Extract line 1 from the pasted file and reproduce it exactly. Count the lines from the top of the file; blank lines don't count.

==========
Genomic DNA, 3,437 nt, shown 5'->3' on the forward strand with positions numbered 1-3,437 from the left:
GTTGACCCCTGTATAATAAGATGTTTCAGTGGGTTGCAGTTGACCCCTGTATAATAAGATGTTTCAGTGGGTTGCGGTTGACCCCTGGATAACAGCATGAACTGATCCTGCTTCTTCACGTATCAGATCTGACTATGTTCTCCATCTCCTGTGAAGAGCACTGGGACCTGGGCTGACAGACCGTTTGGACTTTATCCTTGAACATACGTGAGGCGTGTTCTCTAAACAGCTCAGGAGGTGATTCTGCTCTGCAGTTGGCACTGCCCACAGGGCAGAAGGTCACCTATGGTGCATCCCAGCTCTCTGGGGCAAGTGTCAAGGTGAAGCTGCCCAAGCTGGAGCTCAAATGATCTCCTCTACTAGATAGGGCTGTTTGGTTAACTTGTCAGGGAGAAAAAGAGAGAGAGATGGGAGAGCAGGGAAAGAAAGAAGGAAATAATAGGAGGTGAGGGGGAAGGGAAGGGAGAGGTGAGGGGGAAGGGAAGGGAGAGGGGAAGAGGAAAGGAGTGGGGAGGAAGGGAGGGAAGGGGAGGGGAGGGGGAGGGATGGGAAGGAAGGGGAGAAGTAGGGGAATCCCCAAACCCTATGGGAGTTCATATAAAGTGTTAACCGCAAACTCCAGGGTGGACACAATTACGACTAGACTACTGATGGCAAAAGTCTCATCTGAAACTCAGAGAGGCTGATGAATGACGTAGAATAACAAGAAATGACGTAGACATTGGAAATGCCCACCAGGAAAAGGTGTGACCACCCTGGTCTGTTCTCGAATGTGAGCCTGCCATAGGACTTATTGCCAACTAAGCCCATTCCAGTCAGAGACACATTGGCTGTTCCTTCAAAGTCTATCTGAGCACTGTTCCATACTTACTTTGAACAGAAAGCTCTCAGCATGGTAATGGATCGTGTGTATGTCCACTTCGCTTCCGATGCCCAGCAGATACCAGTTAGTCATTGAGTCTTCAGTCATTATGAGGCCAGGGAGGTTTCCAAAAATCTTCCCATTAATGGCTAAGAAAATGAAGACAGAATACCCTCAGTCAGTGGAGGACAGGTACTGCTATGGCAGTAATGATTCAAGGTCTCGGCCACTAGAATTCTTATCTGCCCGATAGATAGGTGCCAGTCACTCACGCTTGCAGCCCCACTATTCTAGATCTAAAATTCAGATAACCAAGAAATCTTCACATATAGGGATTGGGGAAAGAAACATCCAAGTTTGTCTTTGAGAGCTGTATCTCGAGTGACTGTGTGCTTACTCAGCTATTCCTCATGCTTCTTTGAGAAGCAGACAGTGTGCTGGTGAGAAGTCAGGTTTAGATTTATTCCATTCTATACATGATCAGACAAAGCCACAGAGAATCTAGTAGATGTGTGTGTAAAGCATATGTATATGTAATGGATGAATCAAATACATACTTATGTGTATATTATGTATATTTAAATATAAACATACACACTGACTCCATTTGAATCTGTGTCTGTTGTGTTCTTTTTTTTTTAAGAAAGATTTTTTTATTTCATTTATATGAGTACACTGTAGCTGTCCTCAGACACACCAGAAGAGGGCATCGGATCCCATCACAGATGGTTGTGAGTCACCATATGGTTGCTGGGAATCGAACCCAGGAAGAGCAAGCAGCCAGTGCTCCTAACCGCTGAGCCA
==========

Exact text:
Genomic DNA, 3,437 nt, shown 5'->3' on the forward strand with positions numbered 1-3,437 from the left: